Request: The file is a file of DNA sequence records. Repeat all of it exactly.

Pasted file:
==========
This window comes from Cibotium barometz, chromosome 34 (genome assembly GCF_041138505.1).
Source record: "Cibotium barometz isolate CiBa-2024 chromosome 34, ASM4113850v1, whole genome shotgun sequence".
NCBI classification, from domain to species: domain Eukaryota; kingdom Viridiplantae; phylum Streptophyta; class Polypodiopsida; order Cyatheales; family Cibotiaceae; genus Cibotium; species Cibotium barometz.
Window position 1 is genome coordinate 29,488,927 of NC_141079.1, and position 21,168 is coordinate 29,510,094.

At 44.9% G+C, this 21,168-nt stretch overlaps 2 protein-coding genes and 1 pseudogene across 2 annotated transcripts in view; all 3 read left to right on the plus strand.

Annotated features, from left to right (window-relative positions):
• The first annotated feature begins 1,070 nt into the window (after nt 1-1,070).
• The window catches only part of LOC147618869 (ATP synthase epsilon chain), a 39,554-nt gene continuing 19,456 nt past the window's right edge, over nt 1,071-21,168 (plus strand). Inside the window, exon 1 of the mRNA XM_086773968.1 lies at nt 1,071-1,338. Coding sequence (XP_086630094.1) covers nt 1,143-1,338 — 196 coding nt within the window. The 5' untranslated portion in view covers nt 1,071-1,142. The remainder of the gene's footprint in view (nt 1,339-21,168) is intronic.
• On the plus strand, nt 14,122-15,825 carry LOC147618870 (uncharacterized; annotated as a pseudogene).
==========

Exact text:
This window comes from Cibotium barometz, chromosome 34 (genome assembly GCF_041138505.1).
Source record: "Cibotium barometz isolate CiBa-2024 chromosome 34, ASM4113850v1, whole genome shotgun sequence".
NCBI classification, from domain to species: domain Eukaryota; kingdom Viridiplantae; phylum Streptophyta; class Polypodiopsida; order Cyatheales; family Cibotiaceae; genus Cibotium; species Cibotium barometz.
Window position 1 is genome coordinate 29,488,927 of NC_141079.1, and position 21,168 is coordinate 29,510,094.

At 44.9% G+C, this 21,168-nt stretch overlaps 2 protein-coding genes and 1 pseudogene across 2 annotated transcripts in view; all 3 read left to right on the plus strand.

Annotated features, from left to right (window-relative positions):
• The first annotated feature begins 1,070 nt into the window (after nt 1-1,070).
• The window catches only part of LOC147618869 (ATP synthase epsilon chain), a 39,554-nt gene continuing 19,456 nt past the window's right edge, over nt 1,071-21,168 (plus strand). Inside the window, exon 1 of the mRNA XM_086773968.1 lies at nt 1,071-1,338. Coding sequence (XP_086630094.1) covers nt 1,143-1,338 — 196 coding nt within the window. The 5' untranslated portion in view covers nt 1,071-1,142. The remainder of the gene's footprint in view (nt 1,339-21,168) is intronic.
• On the plus strand, nt 14,122-15,825 carry LOC147618870 (uncharacterized; annotated as a pseudogene).